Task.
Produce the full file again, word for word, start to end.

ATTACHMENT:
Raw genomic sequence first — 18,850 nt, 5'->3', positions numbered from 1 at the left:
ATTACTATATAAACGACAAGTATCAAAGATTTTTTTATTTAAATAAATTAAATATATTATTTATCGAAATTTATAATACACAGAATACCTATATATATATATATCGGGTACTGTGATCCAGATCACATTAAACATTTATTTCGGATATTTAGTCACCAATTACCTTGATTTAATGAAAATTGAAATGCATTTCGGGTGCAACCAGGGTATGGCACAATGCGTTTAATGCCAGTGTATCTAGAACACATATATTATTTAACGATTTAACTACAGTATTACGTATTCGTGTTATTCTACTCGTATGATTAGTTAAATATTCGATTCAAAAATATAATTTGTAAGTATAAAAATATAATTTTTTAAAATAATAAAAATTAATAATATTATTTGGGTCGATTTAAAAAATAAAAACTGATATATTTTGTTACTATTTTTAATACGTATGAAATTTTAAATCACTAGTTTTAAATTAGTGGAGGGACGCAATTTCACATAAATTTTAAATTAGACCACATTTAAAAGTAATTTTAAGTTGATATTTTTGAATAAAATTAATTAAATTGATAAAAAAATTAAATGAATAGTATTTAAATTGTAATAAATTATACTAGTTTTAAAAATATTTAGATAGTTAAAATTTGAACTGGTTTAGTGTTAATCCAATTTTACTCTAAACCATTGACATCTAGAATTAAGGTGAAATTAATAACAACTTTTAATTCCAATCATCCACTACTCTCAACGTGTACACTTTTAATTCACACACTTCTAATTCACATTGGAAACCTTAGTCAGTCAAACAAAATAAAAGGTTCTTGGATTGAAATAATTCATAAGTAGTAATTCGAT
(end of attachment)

Raw genomic sequence first — 18,850 nt, 5'->3', positions numbered from 1 at the left:
ATTACTATATAAACGACAAGTATCAAAGATTTTTTTATTTAAATAAATTAAATATATTATTTATCGAAATTTATAATACACAGAATACCTATATATATATATATCGGGTACTGTGATCCAGATCACATTAAACATTTATTTCGGATATTTAGTCACCAATTACCTTGATTTAATGAAAATTGAAATGCATTTCGGGTGCAACCAGGGTATGGCACAATGCGTTTAATGCCAGTGTATCTAGAACACATATATTATTTAACGATTTAACTACAGTATTACGTATTCGTGTTATTCTACTCGTATGATTAGTTAAATATTCGATTCAAAAATATAATTTGTAAGTATAAAAATATAATTTTTTAAAATAATAAAAATTAATAATATTATTTGGGTCGATTTAAAAAATAAAAACTGATATATTTTGTTACTATTTTTAATACGTATGAAATTTTAAATCACTAGTTTTAAATTAGTGGAGGGACGCAATTTCACATAAATTTTAAATTAGACCACATTTAAAAGTAATTTTAAGTTGATATTTTTGAATAAAATTAATTAAATTGATAAAAAAATTAAATGAATAGTATTTAAATTGTAATAAATTATACTAGTTTTAAAAATATTTAGATAGTTAAAATTTGAACTGGTTTAGTGTTAATCCAATTTTACTCTAAACCATTGACATCTAGAATTAAGGTGAAATTAATAACAACTTTTAATTCCAATCATCCACTACTCTCAACGTGTACACTTTTAATTCACACACTTCTAATTCACATTGGAAACCTTAGTCAGTCAAACAAAATAAAAGGTTCTTGGATTGAAATAATTCATAAGTAGTAATTCGAT